About the 1991 Gulf War and America's strategy to oust Saddam Hussein's army from Kuwait, Gen. Colin Powell famously said: "First, we're going to cut it off, then we're going to kill it."
The successful operation against al-Qaida leader Abu Musab al-Zarqawi, resulting in his unlamentable death, cut something off, but what was it? It wasn't the head of terrorism. It may not even have been an arm or a hand. It possibly was a finger that was severed, but the evil virus of islamofascism has a way of re-growing any extremity. In the days immediately following Zarqawi's death, some of his associates were on Web sites calling for unity and warning Sunni Muslims not to collaborate with Shiites in support of the new Iraqi government.
While the United States and Britain rejoiced that Zarqawi would not be able to behead anyone again, an epidemic is not ended when one infected person dies. As with any plague, if the rest of us are to be protected, all who carry the virus must either be eliminated or quarantined.
This was a welcome victory in a war that is too often fought on one side with bombs, guns and no rules, and on the other with too much diplomacy and too many constraints. Evil understands only defeat and humiliation. The way to win this war is by defeating and humiliating the enemy in such a way that it will be a thousand years before they try something like this again.
This means there needs to be more action like that taken against Zarqawi. This war should be stepped up and fought like World War II. The way not to fight it was demonstrated last week by the once-feared Israelis. The Israeli government apologized for the deaths of seven Palestinian civilians killed on a Gaza beach by an errant Israeli artillery shell. The civilians were 400 yards away from a terrorist launching pad where Palestinians have fired dozens of crude rockets at southern Israeli towns. Israeli military officials believe the Palestinians may have been responsible for the killings, but the Palestinians are refusing to cooperate in the investigation because blaming the Israelis is more politically advantageous.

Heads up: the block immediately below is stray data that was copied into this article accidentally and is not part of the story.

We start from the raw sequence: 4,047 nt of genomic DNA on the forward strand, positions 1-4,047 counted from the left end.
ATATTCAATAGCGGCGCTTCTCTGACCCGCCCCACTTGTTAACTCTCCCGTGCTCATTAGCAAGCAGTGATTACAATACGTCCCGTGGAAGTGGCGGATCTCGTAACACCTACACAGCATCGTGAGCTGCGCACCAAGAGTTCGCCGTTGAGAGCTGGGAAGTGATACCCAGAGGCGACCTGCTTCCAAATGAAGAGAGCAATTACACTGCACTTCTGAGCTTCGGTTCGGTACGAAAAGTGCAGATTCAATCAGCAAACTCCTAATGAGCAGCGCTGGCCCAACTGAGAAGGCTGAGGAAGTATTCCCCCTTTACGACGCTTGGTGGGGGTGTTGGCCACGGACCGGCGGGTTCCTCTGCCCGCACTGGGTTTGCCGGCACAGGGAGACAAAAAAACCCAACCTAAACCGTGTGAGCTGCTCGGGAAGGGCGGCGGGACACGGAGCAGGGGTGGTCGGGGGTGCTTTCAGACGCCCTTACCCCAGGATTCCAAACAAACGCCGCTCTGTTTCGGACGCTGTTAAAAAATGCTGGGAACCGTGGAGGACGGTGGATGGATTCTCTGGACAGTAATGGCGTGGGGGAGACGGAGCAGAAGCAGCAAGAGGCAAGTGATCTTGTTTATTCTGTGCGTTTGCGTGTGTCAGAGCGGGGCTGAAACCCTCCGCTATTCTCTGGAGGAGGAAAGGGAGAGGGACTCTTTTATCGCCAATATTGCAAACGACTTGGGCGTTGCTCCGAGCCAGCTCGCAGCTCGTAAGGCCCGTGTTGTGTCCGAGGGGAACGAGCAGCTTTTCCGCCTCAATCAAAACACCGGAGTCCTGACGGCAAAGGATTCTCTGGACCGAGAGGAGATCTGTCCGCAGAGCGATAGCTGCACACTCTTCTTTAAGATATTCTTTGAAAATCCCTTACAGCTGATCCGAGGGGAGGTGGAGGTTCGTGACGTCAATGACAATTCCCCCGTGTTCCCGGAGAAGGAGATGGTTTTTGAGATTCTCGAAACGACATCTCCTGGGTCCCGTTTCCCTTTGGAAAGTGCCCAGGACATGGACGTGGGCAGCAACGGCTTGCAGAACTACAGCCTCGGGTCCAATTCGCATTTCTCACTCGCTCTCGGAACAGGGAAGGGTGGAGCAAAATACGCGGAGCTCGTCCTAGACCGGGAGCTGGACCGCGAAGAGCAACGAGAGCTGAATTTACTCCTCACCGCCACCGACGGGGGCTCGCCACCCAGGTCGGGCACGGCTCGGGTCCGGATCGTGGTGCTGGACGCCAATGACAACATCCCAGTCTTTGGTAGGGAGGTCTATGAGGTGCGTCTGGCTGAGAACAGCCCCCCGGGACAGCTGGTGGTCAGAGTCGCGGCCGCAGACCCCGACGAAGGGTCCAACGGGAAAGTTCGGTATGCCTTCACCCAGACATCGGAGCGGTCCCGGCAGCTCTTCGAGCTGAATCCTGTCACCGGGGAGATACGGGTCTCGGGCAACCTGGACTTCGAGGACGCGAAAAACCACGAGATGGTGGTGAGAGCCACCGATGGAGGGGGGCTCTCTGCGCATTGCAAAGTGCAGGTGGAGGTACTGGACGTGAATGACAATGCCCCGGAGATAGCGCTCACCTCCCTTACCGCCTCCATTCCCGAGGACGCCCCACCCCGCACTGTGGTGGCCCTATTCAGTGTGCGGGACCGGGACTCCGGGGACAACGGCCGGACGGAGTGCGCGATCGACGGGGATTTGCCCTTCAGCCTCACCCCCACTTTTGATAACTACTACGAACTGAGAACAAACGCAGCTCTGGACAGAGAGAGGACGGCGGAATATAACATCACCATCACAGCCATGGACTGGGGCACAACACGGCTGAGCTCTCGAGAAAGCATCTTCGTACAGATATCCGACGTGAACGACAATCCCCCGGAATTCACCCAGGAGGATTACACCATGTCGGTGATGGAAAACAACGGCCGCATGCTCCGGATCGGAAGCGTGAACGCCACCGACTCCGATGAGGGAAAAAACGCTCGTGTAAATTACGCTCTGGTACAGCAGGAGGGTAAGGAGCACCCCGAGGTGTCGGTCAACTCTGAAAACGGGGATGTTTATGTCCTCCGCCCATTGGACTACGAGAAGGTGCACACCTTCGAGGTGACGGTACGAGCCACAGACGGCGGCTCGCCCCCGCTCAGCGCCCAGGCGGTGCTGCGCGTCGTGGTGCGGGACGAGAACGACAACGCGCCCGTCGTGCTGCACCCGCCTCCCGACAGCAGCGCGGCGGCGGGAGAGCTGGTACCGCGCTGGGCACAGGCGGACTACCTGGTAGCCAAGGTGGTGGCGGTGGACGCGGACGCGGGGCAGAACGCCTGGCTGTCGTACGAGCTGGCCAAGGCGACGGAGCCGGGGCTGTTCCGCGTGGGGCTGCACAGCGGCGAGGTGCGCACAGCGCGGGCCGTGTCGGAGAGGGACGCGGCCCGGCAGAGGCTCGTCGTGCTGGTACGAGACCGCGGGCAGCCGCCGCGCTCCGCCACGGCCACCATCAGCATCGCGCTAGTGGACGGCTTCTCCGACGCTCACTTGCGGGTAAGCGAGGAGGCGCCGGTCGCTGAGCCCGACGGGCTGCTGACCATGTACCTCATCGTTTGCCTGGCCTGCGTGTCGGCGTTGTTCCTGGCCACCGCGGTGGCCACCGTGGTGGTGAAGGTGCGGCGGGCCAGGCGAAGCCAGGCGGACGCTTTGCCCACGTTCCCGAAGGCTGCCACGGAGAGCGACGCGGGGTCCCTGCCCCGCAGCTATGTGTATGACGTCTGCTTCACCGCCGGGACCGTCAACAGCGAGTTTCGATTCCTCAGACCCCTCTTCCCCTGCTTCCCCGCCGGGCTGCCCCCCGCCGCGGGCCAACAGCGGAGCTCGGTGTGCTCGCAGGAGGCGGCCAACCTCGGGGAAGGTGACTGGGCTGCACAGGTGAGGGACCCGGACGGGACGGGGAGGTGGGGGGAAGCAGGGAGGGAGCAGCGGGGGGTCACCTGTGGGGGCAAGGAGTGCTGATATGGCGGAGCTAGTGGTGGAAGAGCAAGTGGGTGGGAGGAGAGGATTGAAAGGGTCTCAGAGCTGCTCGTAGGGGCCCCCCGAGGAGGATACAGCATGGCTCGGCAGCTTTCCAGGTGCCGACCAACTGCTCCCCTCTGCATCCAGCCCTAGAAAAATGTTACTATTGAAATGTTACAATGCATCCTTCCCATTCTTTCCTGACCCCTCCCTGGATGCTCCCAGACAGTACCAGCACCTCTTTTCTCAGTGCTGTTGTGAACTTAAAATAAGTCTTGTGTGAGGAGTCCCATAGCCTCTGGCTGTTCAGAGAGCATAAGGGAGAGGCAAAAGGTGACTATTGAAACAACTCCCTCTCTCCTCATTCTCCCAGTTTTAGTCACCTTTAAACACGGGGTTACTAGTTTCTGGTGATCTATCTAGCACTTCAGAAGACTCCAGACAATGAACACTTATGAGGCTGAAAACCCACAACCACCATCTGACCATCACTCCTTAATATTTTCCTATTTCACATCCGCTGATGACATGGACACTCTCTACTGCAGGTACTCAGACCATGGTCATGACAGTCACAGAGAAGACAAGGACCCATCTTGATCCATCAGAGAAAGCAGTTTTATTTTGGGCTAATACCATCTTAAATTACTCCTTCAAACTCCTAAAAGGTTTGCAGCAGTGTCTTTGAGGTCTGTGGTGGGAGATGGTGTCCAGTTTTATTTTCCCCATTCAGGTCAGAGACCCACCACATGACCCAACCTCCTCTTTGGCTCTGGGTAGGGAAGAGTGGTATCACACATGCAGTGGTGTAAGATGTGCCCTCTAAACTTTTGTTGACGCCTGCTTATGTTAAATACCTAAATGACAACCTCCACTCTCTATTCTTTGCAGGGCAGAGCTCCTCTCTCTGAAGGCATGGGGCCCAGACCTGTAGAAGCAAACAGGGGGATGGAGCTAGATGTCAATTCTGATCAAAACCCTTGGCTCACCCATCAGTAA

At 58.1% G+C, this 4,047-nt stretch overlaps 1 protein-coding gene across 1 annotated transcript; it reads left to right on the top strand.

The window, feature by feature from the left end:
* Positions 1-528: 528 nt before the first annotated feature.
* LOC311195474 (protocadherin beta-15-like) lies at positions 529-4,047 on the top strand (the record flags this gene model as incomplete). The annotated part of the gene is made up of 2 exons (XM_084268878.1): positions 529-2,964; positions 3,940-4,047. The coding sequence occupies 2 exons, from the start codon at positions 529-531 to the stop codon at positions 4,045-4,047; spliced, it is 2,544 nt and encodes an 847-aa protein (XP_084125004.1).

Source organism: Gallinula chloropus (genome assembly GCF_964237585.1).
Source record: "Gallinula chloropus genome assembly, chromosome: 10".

Instead of apologizing, Israel should have said that, while it does not purposely target civilians; Palestinian terrorists regularly target innocents. Terrorists deliberately place themselves in locations that increase the likelihood that civilians will be killed in an Israeli retaliatory strike. The Israeli response, not the Palestinian attack that precipitated it, then becomes the dominant media story. Israel should say that if terrorists launch another attack, Palestinians would have 24 hours to turn in those responsible or face obliteration of the neighborhood where the terrorists hide out.